Molecular screening for cystic fibrosis is done for laboratory confirmation of the disease, during prenatal screening and searching for carriers of the gene mutations, as well as searching for possible carriers in the family environment of patients or carriers of the disease.
Cystic fibrosis or fibrotic disease (CF) is caused by a mutation in the regulator of the cystic fibrosis transmembrane conductance (CFTR) gene located on chromosome 7. This gene encodes the synthesis of a protein that serves as a channel through which chloride ions come out in certain types of epithelial cells. A mutation in this gene alters the ability of the cell to regulate the transport of chloride ions. Carriers of cystic fibrosis mutations in Greece are about 4% of the population and it is the second most frequent (after B. Mediterranean anemia) genetic disease.
So far, more than 1,700 mutations (and new ones are constantly being added) have been discovered that can cause cystic fibrosis. Some tens of these mutations account for 90% of the known mutations in the Caucasian tribe. However, the most common mutation, which accounts for about 50% of cases of cystic fibrosis, is known as ΔF508 and results in the lack of the phenylalanine amino acid at position 508 of the protein sequence.
Cystic fibrosis is an autosomal recessive disease. The vector has a mutated copy of the CFTR gene while mutations in both copies of the CFTR gene must be present for cystic fibrosis to occur. Genetic screening of the gene is used to identify both cystic fibrosis vectors and neonates and embryos with the disease. The use of molecular control for cystic fibrosis is often limited to those with a family history of cystic fibrosis. The main purpose of genetic testing is to identify people who could conceive a child with cystic fibrosis.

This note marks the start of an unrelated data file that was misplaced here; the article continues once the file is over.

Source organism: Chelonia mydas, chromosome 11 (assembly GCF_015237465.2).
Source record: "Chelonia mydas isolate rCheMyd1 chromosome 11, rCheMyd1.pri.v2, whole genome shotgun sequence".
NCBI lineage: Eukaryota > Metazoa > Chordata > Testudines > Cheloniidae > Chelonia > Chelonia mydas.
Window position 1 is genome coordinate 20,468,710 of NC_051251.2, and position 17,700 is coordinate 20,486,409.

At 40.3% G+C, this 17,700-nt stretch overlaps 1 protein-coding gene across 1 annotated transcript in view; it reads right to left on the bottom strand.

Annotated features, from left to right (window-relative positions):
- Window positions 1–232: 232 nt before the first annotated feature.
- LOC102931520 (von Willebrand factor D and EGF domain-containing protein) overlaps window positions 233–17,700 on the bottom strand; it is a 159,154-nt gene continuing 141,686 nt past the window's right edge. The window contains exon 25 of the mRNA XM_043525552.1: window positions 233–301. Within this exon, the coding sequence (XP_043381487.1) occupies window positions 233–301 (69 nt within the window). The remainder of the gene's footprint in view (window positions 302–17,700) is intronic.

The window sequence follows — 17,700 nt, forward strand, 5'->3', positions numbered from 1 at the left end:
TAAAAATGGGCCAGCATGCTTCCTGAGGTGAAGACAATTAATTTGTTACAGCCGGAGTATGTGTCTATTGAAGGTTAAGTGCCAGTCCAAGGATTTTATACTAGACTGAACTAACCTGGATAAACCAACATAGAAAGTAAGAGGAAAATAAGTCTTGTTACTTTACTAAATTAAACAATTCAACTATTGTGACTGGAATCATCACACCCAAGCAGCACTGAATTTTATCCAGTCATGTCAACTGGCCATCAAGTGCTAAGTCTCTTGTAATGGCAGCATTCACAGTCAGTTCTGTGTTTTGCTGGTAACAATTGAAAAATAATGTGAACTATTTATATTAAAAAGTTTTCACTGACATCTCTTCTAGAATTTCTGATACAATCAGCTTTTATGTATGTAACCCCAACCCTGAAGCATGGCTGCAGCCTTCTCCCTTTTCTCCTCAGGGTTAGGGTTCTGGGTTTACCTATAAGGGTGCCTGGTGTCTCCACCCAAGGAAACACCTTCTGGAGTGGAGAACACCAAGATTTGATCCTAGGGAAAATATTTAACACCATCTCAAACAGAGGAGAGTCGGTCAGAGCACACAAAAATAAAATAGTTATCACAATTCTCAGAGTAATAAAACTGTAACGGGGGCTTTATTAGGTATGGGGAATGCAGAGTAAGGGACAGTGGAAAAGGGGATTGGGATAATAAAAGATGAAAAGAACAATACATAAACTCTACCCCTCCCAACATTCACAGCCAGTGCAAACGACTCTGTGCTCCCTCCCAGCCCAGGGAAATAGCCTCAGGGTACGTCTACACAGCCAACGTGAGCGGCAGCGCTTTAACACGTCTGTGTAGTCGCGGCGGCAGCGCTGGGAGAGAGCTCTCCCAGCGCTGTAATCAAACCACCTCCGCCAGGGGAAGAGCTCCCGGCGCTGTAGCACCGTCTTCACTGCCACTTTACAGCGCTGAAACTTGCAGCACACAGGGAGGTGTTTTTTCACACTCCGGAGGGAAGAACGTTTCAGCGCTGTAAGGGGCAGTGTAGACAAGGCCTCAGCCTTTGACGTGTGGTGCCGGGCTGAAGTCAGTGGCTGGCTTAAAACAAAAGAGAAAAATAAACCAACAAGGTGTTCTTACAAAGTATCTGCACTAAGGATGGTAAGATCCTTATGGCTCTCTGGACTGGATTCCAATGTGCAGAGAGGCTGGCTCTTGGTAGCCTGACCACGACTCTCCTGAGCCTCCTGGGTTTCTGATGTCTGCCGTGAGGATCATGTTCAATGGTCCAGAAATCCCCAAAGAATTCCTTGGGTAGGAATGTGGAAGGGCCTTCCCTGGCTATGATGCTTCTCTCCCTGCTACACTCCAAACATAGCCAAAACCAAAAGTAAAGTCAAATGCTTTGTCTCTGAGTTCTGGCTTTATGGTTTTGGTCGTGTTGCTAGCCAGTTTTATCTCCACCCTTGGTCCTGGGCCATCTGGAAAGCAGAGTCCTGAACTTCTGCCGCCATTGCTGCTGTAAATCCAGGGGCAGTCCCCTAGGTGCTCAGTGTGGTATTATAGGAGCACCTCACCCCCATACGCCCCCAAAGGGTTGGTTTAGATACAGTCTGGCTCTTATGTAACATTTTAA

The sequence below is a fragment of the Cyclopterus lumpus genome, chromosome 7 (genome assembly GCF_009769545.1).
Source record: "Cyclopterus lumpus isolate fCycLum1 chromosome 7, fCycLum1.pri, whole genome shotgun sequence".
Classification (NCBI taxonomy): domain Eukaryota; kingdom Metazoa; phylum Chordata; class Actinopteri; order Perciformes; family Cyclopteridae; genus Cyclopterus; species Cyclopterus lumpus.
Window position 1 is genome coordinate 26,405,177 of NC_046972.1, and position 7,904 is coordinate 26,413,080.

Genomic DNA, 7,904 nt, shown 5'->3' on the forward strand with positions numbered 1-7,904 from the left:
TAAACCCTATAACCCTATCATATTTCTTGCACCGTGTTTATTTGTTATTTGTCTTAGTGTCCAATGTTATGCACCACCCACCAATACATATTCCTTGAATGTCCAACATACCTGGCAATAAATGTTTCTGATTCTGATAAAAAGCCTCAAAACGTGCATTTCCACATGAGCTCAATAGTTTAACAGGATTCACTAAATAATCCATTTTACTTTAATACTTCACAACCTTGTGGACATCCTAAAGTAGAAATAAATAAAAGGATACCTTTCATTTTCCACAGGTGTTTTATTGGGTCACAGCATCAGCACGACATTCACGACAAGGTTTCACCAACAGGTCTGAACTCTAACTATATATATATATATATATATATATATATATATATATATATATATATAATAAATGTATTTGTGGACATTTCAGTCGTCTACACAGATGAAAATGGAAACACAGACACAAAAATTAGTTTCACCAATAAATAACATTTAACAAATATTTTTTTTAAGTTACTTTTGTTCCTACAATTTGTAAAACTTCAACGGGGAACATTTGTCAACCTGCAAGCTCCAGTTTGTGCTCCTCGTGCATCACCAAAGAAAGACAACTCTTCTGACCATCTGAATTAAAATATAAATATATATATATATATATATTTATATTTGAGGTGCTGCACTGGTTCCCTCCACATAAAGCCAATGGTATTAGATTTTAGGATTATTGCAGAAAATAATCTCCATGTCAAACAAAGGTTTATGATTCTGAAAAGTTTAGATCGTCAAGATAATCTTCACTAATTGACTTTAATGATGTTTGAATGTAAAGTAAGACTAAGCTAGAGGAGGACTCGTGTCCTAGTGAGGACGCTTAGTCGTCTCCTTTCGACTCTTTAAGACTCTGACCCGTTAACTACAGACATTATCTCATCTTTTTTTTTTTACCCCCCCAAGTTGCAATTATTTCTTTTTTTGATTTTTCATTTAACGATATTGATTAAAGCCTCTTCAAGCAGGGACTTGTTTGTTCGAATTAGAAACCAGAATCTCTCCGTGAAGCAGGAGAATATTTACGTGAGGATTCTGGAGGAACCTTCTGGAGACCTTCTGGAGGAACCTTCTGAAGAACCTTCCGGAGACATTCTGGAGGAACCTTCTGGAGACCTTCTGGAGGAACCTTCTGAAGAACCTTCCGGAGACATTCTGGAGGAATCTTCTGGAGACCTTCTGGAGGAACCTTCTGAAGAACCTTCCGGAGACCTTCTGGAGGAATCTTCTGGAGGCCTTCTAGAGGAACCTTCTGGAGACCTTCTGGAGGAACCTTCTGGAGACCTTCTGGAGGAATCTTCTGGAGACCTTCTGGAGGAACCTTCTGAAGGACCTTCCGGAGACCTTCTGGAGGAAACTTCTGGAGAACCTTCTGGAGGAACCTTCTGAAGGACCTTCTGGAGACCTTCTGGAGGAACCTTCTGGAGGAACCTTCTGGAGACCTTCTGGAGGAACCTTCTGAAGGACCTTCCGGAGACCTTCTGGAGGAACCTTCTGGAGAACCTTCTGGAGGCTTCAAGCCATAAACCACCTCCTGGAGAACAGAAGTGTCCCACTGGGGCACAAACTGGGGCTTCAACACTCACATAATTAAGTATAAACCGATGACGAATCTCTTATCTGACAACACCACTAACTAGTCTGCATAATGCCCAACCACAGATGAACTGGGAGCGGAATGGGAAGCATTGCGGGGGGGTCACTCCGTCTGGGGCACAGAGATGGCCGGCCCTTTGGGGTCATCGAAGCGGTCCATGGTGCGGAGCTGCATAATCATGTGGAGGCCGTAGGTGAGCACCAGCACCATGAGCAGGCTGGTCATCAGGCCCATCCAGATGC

It is important to clarify that not all patients who have a mutation in the CFTR gene will develop the disease. In addition, because not all mutations that can cause cystic fibrosis can be detected, a negative result does not necessarily eliminate the likelihood of the disease.
In addition to mutations in the CFTR gene, the genotype in the T polymorphic region of the gene is also tested. The existence of the 5T genotype has been associated with male infertility.
- ΔF508 mutation control (~ 50% of mutations)
- Control of 186 mutations (~ 89% of mutations) & control of T. polymorphisms
- Control of 1,700 mutations (~ 99.6% of mutations) & control of T. polymorphisms
- Molecular control of the entire CFTR gene (~ 100% of mutations)
- Cystic Fibrosis, Molecular Control of 186 Mutations (89%)
Laboratory test results are the most important parameter for the diagnosis and monitoring of all pathological conditions. 70%-80% of diagnostic decisions are based on laboratory tests. Correct interpretation of laboratory results allows a doctor to distinguish "healthy" from "diseased".
Laboratory test results should not be interpreted from the numerical result of a single analysis. Test results should be interpreted in relation to each individual case and family history, clinical findings and the results of other laboratory tests and information. Your personal physician should explain the importance of your test results.
At Diagnostiki Athinon we answer any questions you may have about the test you perform in our laboratory and we contact your doctor to get the best possible medical care.